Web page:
Courtroom trial is a terrifying experience for any individual accused of a serious crime. Guilt or innocence aside, their fate becomes contingent on case evidence presented to a judge and jury. Determining guilt or innocence beyond a shadow of a doubt relies heavily on forensics. This demands a scientific examination of the evidentiary facts surrounding a case using experts who are certified in their field. Subsequently, these authorities will appear in court to testify about their findings. Typically, this involves results obtained from DNA, fingerprint, ballistic, audio or visual test procedures. Doubt is unacceptable given the prospect of incarcerating a person for committing a crime or at worst, ending their life.

Bureau of Justice Statistics from the United States Department of Justice conceded that 8% to 12% of state prisoners are actually or factually innocent. If the error ratio of rightful convictions resides around ten percent nationally, 200,000 innocent people are currently imprisoned for crimes they did not commit and deserve judicial recourse. Injustice aside, the average annual maintenance cost per inmate is $ 35,000, fully funded by taxpayer dollars. “Do the math.”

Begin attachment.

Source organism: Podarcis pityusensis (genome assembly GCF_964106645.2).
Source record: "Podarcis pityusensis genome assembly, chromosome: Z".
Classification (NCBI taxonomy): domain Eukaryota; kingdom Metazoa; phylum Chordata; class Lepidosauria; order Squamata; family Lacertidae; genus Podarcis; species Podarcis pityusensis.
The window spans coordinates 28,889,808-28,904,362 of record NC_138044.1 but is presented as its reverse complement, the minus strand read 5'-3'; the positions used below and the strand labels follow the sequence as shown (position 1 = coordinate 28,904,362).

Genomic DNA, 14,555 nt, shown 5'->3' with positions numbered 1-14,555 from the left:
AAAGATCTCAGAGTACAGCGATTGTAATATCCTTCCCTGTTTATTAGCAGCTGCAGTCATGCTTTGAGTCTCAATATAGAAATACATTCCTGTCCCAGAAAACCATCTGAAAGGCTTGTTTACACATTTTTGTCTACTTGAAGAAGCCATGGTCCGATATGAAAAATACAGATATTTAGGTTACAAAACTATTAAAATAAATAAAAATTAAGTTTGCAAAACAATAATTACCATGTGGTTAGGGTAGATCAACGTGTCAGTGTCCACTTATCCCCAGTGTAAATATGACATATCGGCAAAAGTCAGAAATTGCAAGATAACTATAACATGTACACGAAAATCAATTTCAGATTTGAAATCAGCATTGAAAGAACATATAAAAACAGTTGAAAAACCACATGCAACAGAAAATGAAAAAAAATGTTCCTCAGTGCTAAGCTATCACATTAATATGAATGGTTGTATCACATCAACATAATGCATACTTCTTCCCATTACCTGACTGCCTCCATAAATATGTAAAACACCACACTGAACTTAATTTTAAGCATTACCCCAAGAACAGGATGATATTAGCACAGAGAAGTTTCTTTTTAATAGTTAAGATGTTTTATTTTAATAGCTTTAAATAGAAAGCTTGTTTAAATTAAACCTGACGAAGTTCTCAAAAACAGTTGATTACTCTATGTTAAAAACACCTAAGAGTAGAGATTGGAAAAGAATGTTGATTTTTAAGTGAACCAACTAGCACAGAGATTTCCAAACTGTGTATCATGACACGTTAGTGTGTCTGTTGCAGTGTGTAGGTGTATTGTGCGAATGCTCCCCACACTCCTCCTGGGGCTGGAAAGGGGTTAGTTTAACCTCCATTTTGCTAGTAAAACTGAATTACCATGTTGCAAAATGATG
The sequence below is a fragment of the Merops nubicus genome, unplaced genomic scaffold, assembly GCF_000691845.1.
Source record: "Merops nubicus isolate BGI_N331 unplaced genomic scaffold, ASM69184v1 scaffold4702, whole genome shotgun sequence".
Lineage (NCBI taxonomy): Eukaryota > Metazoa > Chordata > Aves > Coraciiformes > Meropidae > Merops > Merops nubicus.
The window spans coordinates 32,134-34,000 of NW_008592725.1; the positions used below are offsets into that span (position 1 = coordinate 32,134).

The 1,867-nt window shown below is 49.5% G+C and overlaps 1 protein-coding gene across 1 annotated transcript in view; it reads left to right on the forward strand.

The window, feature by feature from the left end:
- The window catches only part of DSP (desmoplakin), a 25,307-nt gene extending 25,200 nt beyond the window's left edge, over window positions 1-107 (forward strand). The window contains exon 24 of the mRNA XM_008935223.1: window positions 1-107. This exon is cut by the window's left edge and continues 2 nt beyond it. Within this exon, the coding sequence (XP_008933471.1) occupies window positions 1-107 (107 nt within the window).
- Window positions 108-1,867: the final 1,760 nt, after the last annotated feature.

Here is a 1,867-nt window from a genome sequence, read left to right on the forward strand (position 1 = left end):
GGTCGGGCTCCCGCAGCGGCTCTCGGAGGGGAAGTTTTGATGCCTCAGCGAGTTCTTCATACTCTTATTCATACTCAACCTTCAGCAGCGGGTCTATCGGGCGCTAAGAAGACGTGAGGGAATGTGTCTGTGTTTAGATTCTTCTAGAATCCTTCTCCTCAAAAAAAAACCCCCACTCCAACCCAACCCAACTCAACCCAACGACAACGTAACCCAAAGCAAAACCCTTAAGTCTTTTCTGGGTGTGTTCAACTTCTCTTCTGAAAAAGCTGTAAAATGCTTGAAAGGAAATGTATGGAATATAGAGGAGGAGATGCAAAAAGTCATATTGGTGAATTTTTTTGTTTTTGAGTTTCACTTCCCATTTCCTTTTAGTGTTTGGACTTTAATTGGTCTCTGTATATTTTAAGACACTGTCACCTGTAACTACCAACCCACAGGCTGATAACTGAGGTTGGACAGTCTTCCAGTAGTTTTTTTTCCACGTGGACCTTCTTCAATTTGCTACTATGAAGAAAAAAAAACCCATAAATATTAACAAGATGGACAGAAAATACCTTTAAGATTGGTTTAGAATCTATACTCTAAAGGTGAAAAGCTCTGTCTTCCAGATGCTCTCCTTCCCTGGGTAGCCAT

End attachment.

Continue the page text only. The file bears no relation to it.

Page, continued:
Based on a study of 100 death sentences overturned by post-conviction evidence, out of the first 70 cases that were reversed:

  • Over 30 of these involved prosecutorial misconduct.
  • Over 30 of these involved police misconduct which led to wrongful convictions.
  • Approximately 15 of these involved false witness testimony.
  • 34% of the police misconduct cases involved suppression of exculpatory evidence.  11% involved evidence fabrication.
  • 37% of the prosecutorial misconduct cases involved suppression of exculpatory evidence.  25% involved knowing use of false testimony. *(Report: 2011 update- The Innocence Project)

Public officials who are responsible for wrongful convictions have often knowingly restricted a citizen’s right to a fair trial, fabricated evidence which has led to a guilty verdict or engaged in severe prosecutorial misconduct.  Many career prosecutors have aggressively pursued life sentences or death sentences for innocent individuals, brazenly accusing people of crimes while having full knowledge of the defendant’s likely innocence. Though many public officials remain impartial and have full respect and dignity for the rule of law, statistics show that judicial malfeasance and prosecutorial misconduct continue to be ongoing problems. Just one wrongful conviction in this nation is a blight upon the system that must be rectified at any cost.  Innocent citizens who have had their rights and freedoms stolen deserve recourse against these malignant strains of injustice. We must put an end to the leniency, and blind eye turned to official misconduct to put an end to wrongful convictions.